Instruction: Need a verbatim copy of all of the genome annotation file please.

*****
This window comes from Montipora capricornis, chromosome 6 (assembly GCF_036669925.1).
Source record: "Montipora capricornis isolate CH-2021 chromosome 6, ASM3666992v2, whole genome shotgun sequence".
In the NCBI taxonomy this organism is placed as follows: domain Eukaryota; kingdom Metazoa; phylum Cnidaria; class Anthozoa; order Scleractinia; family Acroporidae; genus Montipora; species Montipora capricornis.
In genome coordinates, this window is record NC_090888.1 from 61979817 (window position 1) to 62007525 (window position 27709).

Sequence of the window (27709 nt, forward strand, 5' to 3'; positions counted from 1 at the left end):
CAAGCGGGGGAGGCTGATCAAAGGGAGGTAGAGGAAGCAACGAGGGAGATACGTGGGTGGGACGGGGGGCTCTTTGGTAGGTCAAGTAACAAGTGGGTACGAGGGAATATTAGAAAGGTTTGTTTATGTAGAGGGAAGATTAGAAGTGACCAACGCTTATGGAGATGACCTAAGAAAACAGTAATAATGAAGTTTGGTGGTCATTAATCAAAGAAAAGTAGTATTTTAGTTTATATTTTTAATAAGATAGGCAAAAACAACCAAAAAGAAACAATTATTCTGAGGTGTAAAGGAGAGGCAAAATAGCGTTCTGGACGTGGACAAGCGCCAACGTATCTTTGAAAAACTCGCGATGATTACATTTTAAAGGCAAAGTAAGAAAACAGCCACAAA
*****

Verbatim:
This window comes from Montipora capricornis, chromosome 6 (assembly GCF_036669925.1).
Source record: "Montipora capricornis isolate CH-2021 chromosome 6, ASM3666992v2, whole genome shotgun sequence".
In the NCBI taxonomy this organism is placed as follows: domain Eukaryota; kingdom Metazoa; phylum Cnidaria; class Anthozoa; order Scleractinia; family Acroporidae; genus Montipora; species Montipora capricornis.
In genome coordinates, this window is record NC_090888.1 from 61979817 (window position 1) to 62007525 (window position 27709).

Sequence of the window (27709 nt, forward strand, 5' to 3'; positions counted from 1 at the left end):
CAAGCGGGGGAGGCTGATCAAAGGGAGGTAGAGGAAGCAACGAGGGAGATACGTGGGTGGGACGGGGGGCTCTTTGGTAGGTCAAGTAACAAGTGGGTACGAGGGAATATTAGAAAGGTTTGTTTATGTAGAGGGAAGATTAGAAGTGACCAACGCTTATGGAGATGACCTAAGAAAACAGTAATAATGAAGTTTGGTGGTCATTAATCAAAGAAAAGTAGTATTTTAGTTTATATTTTTAATAAGATAGGCAAAAACAACCAAAAAGAAACAATTATTCTGAGGTGTAAAGGAGAGGCAAAATAGCGTTCTGGACGTGGACAAGCGCCAACGTATCTTTGAAAAACTCGCGATGATTACATTTTAAAGGCAAAGTAAGAAAACAGCCACAAA